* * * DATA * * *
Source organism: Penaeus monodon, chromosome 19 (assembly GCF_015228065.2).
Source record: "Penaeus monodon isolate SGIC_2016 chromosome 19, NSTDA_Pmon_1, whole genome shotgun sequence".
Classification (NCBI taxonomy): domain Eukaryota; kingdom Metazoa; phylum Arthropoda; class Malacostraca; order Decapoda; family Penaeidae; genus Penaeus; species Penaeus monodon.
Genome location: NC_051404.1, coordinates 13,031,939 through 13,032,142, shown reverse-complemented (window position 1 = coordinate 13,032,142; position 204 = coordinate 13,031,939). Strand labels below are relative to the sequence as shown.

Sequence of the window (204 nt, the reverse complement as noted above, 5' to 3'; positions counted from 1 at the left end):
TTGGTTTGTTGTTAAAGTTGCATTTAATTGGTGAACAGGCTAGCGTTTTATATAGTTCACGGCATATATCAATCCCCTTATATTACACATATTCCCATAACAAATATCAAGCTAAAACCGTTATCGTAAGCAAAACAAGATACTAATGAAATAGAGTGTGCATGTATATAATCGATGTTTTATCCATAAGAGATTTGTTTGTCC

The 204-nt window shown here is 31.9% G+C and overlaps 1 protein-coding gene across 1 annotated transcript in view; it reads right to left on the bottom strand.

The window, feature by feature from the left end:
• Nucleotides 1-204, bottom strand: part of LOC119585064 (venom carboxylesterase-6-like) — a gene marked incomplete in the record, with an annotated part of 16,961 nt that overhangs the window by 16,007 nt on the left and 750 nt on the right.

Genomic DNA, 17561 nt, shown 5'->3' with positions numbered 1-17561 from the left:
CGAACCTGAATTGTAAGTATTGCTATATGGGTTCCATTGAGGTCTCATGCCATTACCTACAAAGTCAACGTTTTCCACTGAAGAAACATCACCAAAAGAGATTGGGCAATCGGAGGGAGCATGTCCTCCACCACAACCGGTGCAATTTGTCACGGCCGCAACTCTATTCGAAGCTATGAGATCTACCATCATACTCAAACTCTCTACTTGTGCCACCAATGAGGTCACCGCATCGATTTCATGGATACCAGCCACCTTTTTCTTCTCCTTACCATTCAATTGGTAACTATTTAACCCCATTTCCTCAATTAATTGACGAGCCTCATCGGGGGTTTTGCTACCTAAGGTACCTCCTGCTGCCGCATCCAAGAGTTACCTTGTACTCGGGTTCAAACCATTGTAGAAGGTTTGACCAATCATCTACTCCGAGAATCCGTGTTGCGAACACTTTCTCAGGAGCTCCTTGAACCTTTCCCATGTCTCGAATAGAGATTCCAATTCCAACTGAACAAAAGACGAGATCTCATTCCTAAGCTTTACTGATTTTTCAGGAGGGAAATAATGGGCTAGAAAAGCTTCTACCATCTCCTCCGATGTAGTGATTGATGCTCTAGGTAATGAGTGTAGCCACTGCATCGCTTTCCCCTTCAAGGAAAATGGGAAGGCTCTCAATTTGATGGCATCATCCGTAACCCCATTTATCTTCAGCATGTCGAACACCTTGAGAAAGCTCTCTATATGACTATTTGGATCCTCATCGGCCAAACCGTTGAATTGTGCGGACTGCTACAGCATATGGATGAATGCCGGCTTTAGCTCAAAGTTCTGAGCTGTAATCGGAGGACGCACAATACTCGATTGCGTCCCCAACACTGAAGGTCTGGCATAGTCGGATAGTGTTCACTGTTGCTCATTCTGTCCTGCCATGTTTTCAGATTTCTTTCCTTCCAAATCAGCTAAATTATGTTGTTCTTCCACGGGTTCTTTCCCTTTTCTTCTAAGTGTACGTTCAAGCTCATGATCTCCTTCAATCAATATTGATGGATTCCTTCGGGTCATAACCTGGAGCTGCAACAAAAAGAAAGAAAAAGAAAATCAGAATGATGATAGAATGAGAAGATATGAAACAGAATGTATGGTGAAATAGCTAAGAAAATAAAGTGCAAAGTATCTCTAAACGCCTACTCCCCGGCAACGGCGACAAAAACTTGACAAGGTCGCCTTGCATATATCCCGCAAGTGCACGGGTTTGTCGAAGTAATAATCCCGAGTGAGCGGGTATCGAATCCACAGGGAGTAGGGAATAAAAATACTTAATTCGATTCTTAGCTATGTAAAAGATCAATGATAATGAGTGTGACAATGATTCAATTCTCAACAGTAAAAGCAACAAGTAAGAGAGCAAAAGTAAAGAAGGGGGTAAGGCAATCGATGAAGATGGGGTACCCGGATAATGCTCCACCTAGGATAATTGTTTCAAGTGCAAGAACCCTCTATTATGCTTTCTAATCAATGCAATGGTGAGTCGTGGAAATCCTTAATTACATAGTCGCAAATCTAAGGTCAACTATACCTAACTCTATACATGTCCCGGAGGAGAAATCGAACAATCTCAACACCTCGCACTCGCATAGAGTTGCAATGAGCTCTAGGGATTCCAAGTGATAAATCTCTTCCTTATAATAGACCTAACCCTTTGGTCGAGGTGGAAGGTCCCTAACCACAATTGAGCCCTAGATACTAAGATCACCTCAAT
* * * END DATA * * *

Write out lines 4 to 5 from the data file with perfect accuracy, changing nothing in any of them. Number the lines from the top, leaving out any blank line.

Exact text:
Genome location: NC_051404.1, coordinates 13,031,939 through 13,032,142, shown reverse-complemented (window position 1 = coordinate 13,032,142; position 204 = coordinate 13,031,939). Strand labels below are relative to the sequence as shown.

Sequence of the window (204 nt, the reverse complement as noted above, 5' to 3'; positions counted from 1 at the left end):